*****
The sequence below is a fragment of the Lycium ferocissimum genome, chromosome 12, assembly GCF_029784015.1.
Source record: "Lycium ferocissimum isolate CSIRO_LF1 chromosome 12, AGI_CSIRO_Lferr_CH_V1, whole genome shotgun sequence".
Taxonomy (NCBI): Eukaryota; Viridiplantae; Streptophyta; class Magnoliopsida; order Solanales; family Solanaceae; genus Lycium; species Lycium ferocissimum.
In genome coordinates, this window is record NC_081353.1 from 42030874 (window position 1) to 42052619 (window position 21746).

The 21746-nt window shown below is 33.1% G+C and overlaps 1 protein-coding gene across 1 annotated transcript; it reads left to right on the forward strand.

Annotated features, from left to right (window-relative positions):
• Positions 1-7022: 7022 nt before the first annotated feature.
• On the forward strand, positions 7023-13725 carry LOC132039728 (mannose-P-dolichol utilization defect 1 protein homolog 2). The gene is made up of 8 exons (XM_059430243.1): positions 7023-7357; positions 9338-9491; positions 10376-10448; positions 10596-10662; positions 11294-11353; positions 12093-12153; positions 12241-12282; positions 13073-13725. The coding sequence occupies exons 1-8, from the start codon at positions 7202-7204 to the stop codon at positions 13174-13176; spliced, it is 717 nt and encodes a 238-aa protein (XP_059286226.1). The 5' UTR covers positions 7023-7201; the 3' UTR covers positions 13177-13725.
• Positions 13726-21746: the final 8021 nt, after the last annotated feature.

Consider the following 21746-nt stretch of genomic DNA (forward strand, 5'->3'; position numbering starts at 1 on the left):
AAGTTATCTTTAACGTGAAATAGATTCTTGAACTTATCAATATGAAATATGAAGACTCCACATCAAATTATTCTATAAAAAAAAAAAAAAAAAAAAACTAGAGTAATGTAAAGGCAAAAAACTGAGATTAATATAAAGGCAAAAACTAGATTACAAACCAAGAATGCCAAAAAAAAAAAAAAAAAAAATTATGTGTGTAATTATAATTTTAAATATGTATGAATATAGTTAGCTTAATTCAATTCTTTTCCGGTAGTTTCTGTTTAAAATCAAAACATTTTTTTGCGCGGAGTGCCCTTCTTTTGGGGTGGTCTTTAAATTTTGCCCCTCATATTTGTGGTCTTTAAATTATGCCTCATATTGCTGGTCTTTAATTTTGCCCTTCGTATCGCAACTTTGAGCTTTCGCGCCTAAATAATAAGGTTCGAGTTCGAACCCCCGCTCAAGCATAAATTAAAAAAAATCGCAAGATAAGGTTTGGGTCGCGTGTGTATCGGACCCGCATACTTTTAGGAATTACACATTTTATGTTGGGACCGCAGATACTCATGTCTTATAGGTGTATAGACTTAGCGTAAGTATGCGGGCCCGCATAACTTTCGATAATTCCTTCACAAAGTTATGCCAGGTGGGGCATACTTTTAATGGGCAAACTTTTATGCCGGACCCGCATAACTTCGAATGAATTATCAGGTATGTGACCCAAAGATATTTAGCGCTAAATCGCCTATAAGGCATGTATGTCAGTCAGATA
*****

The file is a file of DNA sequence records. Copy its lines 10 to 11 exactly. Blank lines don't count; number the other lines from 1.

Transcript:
Consider the following 21746-nt stretch of genomic DNA (forward strand, 5'->3'; position numbering starts at 1 on the left):
AAGTTATCTTTAACGTGAAATAGATTCTTGAACTTATCAATATGAAATATGAAGACTCCACATCAAATTATTCTATAAAAAAAAAAAAAAAAAAAAACTAGAGTAATGTAAAGGCAAAAAACTGAGATTAATATAAAGGCAAAAACTAGATTACAAACCAAGAATGCCAAAAAAAAAAAAAAAAAAAATTATGTGTGTAATTATAATTTTAAATATGTATGAATATAGTTAGCTTAATTCAATTCTTTTCCGGTAGTTTCTGTTTAAAATCAAAACATTTTTTTGCGCGGAGTGCCCTTCTTTTGGGGTGGTCTTTAAATTTTGCCCCTCATATTTGTGGTCTTTAAATTATGCCTCATATTGCTGGTCTTTAATTTTGCCCTTCGTATCGCAACTTTGAGCTTTCGCGCCTAAATAATAAGGTTCGAGTTCGAACCCCCGCTCAAGCATAAATTAAAAAAAATCGCAAGATAAGGTTTGGGTCGCGTGTGTATCGGACCCGCATACTTTTAGGAATTACACATTTTATGTTGGGACCGCAGATACTCATGTCTTATAGGTGTATAGACTTAGCGTAAGTATGCGGGCCCGCATAACTTTCGATAATTCCTTCACAAAGTTATGCCAGGTGGGGCATACTTTTAATGGGCAAACTTTTATGCCGGACCCGCATAACTTCGAATGAATTATCAGGTATGTGACCCAAAGATATTTAGCGCTAAATCGCCTATAAGGCATGTATGTCAGTCAGATA